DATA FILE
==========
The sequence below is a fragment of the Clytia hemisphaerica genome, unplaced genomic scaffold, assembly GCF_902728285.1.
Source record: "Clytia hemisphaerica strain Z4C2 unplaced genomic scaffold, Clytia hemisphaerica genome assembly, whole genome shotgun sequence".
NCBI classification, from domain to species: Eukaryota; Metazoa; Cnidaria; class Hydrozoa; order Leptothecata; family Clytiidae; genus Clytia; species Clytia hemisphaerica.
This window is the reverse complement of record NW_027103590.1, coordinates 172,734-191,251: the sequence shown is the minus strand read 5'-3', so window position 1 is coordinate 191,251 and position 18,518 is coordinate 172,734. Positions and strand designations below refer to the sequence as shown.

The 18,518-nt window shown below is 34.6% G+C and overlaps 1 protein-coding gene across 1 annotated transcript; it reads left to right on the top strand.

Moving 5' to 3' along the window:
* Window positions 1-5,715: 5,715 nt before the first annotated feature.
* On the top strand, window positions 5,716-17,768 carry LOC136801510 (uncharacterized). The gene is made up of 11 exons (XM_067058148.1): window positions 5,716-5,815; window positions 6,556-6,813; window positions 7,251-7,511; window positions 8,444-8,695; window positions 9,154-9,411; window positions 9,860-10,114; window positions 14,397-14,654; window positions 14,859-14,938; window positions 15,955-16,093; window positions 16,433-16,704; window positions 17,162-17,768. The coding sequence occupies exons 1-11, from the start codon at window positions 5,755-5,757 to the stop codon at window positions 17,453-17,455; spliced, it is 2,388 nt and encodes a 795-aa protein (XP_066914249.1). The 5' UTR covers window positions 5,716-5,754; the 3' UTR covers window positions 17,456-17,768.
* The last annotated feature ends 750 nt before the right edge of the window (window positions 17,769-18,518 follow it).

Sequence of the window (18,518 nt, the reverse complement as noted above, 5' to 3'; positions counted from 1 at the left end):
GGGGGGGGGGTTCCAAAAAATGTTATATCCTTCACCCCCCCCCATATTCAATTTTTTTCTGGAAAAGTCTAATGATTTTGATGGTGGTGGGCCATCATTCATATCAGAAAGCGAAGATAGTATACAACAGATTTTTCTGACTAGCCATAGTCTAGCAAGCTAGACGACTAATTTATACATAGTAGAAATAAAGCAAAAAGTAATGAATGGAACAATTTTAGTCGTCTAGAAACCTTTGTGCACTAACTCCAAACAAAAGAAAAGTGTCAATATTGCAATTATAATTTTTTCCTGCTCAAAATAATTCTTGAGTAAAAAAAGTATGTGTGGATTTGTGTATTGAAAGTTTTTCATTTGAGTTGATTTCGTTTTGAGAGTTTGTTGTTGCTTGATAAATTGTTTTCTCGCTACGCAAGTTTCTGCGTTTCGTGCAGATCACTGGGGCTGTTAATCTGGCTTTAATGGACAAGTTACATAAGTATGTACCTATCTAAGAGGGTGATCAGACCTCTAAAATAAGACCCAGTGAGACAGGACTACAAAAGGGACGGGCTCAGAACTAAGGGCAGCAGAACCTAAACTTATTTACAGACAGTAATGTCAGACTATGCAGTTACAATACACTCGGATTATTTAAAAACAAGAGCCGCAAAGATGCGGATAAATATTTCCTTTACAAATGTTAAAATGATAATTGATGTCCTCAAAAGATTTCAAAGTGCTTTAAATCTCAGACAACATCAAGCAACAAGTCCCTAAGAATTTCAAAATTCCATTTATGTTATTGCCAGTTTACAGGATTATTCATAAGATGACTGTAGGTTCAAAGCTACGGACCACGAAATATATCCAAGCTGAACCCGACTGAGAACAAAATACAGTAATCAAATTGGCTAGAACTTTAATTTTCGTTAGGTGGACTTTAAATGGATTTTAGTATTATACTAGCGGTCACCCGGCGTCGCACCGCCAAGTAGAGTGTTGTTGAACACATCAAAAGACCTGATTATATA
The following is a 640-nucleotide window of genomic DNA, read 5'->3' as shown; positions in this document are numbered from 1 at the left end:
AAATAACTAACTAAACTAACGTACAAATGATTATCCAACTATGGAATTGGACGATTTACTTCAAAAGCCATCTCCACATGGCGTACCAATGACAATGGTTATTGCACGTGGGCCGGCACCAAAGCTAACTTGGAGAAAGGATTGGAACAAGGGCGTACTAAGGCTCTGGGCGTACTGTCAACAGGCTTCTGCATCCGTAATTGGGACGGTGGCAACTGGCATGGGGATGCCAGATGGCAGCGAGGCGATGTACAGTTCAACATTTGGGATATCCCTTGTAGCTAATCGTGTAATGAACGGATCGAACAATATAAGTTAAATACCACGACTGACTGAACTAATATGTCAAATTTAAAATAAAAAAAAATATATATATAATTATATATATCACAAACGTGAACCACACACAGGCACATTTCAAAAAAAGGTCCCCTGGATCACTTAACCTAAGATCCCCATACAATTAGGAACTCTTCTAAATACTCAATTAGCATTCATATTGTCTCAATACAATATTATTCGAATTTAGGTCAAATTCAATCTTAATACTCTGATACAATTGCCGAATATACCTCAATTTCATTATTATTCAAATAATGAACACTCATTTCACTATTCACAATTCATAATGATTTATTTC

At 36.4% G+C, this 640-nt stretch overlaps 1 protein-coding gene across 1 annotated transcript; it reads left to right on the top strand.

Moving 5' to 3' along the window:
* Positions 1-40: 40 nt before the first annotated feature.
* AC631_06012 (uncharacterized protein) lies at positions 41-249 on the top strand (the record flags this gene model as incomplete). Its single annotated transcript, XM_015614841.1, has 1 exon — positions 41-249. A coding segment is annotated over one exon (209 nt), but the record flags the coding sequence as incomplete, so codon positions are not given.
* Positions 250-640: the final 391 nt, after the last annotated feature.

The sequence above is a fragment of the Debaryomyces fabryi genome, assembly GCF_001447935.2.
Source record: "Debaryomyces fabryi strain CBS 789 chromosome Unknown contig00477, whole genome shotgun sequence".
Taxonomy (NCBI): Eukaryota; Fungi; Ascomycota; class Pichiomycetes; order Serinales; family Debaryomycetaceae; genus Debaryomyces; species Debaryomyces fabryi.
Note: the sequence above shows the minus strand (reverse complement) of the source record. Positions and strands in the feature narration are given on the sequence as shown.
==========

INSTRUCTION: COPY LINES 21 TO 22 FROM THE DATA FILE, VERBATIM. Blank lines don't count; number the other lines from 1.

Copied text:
Taxonomy (NCBI): Eukaryota; Fungi; Ascomycota; class Pichiomycetes; order Serinales; family Debaryomycetaceae; genus Debaryomyces; species Debaryomyces fabryi.
Note: the sequence above shows the minus strand (reverse complement) of the source record. Positions and strands in the feature narration are given on the sequence as shown.